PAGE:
"The director of Forrest Gump invites you to a most unexpected place" with Welcome to Marwen. This drama film directed by Robert Zemeckis, written by Zemeckis and Caroline Thompson, inspired by Jeff Malmberg's 2010 documentary Marwencol. When a devastating attack shatters Mark Hogancamp and wipes away all memories, no one expected recovery. Putting together pieces from his old and new life, Mark meticulously creates a wondrous town where he can heal and be heroic. As he builds an astonishing art installation - a testament to the most powerful women he knows - through his fantasy world, he draws strength to triumph in the real one.
In late April 2017, it was announced that Robert Zemeckis would next direct a fantasy drama film entitled The Women of Marwen that would star Steve Carell. By late August, Leslie Mann, Janelle Monáe, Eiza González, Diane Kruger, Gwendoline Christie, Merritt Wever, and Leslie Zemeckis had rounded the film's cast. In mid August, with a budget of $40 million, principal photography on the film began, and wrapped in mid October. Filming took place in Vancouver, British Columbia, Canada. Like Zemeckis' previous efforts, The Polar Express (2004), Beowulf (2007), and A Christmas Carol (2009), The film utilized motion capture techniques. The dolls were portrayed via motion capture by their respective actors and actresses. In June 2018, the film was officially titled Welcome to Marwen. The real-life doll village is actually named Marwencol, a combination of Mark, Wendy, and Colleen. The real Colleen became the character Nicol, so the "col" was dropped from the name.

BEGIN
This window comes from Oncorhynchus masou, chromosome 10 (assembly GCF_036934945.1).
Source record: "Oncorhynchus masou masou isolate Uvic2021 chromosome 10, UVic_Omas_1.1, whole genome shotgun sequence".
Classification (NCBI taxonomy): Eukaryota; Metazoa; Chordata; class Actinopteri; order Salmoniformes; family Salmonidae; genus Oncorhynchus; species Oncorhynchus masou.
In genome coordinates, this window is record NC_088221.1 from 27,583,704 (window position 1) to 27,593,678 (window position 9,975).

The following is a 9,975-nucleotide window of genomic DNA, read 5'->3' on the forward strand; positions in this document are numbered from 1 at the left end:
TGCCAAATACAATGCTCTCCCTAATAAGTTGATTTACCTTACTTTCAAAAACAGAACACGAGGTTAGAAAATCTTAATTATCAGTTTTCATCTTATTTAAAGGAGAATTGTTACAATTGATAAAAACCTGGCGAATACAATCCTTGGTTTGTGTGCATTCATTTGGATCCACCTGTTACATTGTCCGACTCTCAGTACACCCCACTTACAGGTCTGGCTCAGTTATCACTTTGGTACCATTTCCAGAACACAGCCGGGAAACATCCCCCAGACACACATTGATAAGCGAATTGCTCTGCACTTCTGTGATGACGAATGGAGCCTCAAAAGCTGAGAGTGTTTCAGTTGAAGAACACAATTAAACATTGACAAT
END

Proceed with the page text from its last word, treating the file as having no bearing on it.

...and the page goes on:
The gimmick behind Welcome to Marwen is the fact that you actually see the world created by Hogancamp; the brilliance of the film is that you experience it. The technical ability with which the experienced Zemeckis shows off is positively dazzling. However, what might have looked like a great idea on paper has been tackled by filmmakers who haven’t expanded it much beyond the one gimmick inherent in the premise. The film's early development is too slow and the humour initially too broad. But it develops into a lively entertainment with its visually impressive world of Marwen. The film's biggest problem, the fact that Marwen is shown too much, is turned into its greatest failure through Zemeckis' creativity. Its humour and technically impressive visuals don't break any new ground. The film rushes so desperately from one joke to the next that it never has more to offer than occasional moments of somewhat underwhelming charm. Zemeckis still has undeniable energy, vigour and flair, but it's being misspent on pretexts and situations that seem inexcusably gratuitous and snide with insufficient control and discipline. The film is filled with too many ideas, relationships, and situations with plot overkill. It attempts a tricky balancing act between thrilling visuals and fact-based drama – and like its protagonist, pulls it off with disjointed élan.